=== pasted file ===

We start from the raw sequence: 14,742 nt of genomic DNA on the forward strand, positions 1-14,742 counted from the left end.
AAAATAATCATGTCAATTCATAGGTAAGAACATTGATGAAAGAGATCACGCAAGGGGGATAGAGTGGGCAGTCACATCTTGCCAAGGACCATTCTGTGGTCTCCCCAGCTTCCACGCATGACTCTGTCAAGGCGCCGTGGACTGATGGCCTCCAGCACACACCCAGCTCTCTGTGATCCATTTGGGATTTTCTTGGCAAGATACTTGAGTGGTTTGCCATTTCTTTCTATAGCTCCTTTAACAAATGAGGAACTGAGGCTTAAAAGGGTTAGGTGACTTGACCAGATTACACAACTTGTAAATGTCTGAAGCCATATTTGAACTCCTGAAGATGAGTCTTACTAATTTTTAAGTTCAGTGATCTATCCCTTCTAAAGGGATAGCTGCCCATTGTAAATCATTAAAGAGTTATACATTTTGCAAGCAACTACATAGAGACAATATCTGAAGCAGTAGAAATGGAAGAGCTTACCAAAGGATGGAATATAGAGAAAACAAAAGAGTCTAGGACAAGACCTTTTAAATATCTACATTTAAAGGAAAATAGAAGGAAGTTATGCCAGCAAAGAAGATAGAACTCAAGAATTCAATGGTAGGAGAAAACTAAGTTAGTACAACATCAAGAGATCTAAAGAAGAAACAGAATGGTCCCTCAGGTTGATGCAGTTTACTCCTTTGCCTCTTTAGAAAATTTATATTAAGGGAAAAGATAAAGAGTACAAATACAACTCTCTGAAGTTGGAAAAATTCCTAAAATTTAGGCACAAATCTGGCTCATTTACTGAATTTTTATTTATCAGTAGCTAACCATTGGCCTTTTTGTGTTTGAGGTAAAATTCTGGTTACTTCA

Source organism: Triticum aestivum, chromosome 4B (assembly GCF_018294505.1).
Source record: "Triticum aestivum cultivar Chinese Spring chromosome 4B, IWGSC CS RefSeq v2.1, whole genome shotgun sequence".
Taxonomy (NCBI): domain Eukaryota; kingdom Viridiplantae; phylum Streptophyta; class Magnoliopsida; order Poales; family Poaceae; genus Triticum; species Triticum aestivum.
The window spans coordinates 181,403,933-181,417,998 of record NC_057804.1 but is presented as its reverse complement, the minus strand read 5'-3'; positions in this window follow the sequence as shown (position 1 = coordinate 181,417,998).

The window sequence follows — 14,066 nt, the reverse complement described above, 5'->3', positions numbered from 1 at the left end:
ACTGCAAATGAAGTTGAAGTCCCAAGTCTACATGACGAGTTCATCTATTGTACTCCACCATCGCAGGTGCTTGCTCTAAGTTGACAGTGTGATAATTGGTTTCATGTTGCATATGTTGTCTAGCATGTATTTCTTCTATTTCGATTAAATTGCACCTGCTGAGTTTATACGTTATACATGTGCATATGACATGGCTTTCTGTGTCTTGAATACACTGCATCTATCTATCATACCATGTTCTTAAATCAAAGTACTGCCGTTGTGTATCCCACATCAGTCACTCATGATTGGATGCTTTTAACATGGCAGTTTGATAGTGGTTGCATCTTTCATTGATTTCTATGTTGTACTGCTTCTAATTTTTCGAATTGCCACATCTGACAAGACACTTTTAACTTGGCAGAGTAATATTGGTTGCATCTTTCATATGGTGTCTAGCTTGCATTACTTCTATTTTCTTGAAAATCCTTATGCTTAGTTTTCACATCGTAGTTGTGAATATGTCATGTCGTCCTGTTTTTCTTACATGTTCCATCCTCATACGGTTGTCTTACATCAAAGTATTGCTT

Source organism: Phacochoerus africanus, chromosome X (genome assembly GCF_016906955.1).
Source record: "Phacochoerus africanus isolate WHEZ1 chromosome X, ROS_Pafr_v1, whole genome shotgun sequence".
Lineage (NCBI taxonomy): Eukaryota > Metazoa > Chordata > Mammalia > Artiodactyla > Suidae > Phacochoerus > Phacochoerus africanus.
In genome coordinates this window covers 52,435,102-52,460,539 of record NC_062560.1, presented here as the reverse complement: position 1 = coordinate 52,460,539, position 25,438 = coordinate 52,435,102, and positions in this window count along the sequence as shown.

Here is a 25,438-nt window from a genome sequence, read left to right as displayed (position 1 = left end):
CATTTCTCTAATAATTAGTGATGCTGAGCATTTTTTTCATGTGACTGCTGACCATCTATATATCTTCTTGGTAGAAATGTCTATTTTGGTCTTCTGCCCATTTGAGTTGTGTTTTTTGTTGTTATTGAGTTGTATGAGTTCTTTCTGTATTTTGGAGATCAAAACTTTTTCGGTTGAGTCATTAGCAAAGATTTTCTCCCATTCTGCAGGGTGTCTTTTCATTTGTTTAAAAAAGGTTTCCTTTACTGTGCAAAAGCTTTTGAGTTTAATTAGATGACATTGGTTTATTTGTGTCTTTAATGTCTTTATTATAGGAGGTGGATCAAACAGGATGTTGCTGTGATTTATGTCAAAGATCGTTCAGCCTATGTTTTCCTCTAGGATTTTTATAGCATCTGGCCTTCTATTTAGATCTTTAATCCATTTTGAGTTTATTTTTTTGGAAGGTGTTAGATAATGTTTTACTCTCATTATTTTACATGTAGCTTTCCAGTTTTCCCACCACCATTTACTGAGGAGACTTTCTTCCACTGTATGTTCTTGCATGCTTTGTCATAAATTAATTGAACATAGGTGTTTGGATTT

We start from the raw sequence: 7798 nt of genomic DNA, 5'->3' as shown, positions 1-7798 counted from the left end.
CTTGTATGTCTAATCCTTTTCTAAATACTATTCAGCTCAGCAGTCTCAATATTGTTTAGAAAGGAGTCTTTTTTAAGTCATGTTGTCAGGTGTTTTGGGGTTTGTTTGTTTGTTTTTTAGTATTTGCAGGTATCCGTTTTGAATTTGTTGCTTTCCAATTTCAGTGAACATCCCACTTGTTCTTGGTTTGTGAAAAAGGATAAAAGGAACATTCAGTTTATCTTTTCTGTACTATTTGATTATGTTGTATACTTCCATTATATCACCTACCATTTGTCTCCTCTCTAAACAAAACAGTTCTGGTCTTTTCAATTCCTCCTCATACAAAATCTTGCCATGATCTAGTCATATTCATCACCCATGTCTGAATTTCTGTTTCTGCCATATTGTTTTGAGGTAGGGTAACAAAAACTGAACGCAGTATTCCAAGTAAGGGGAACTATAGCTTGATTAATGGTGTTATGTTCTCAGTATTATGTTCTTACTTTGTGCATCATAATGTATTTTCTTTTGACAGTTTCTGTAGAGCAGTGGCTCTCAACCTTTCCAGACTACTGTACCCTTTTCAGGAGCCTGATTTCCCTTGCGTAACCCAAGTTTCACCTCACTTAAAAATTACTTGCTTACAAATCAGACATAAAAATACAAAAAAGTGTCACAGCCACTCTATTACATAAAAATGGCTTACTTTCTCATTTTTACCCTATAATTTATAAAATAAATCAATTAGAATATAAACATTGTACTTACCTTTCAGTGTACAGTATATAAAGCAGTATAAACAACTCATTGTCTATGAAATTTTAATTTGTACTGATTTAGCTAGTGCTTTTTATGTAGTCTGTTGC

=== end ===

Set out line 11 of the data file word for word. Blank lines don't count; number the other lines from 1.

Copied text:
Lineage (NCBI taxonomy): Eukaryota > Metazoa > Chordata > Mammalia > Artiodactyla > Suidae > Phacochoerus > Phacochoerus africanus.